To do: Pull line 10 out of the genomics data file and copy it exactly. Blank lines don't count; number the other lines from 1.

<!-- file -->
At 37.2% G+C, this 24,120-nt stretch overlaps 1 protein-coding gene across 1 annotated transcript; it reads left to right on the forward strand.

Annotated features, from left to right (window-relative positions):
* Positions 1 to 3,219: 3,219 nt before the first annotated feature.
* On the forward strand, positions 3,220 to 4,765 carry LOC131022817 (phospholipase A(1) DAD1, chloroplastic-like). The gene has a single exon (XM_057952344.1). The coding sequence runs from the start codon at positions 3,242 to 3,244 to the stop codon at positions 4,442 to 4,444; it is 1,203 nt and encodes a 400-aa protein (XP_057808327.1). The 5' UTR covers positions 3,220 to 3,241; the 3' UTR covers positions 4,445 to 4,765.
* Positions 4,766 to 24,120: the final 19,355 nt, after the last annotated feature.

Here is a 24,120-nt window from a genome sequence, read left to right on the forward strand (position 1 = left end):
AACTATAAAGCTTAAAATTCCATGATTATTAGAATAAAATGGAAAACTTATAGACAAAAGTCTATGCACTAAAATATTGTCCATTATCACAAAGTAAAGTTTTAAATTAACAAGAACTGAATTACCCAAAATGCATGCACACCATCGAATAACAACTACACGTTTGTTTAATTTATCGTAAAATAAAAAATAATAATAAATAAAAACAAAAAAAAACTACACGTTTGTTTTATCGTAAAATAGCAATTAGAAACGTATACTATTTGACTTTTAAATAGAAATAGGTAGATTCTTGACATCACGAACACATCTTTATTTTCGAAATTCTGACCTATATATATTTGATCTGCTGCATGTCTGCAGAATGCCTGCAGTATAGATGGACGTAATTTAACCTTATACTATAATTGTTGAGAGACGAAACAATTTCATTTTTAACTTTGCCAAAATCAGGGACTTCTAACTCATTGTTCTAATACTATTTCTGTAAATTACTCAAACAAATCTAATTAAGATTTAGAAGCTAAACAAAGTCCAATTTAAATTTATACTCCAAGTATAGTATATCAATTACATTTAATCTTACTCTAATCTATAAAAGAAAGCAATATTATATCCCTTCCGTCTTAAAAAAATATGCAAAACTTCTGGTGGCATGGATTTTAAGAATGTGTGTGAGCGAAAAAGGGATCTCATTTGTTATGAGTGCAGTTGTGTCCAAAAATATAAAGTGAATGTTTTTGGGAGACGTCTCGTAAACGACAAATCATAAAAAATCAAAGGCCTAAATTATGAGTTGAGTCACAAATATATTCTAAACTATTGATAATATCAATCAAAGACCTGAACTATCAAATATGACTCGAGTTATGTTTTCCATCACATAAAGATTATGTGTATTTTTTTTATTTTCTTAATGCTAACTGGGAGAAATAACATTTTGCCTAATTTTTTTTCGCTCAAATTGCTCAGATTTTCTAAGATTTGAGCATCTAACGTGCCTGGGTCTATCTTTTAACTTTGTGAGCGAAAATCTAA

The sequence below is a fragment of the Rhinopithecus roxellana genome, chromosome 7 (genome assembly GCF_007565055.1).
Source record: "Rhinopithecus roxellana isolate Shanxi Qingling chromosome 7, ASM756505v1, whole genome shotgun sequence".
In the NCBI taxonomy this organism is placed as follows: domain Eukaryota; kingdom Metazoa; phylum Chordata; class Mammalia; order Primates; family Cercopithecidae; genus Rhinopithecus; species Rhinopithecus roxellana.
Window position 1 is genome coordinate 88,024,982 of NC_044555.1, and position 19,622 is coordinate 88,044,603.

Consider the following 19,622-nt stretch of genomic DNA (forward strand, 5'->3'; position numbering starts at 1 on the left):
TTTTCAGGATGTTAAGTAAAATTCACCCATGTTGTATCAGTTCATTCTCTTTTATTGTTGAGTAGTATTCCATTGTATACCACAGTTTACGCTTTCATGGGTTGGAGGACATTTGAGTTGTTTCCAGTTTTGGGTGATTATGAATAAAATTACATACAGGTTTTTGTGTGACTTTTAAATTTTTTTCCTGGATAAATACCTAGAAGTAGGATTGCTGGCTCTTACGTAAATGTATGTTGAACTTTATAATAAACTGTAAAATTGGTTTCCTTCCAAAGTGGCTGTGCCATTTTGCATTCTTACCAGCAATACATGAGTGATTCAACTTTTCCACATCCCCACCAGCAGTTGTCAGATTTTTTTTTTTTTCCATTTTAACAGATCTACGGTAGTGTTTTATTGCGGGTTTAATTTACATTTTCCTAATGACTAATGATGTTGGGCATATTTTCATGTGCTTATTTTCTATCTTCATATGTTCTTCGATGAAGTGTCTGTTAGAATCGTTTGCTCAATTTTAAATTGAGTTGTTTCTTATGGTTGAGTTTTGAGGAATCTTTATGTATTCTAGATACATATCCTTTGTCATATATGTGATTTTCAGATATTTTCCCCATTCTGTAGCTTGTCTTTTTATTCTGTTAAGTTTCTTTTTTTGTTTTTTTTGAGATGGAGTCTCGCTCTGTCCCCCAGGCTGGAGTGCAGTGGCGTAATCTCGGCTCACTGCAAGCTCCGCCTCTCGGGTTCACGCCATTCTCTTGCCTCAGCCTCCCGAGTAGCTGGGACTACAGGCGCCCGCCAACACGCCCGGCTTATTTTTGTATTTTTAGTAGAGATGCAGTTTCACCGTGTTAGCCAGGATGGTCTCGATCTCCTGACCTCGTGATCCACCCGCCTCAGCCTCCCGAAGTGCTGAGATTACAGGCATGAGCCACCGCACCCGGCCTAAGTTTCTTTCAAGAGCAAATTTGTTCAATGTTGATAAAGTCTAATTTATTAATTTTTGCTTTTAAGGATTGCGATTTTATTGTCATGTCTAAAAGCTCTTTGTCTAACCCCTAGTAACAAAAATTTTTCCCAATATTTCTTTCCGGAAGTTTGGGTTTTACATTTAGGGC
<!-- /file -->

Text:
In the NCBI taxonomy this organism is placed as follows: domain Eukaryota; kingdom Metazoa; phylum Chordata; class Mammalia; order Primates; family Cercopithecidae; genus Rhinopithecus; species Rhinopithecus roxellana.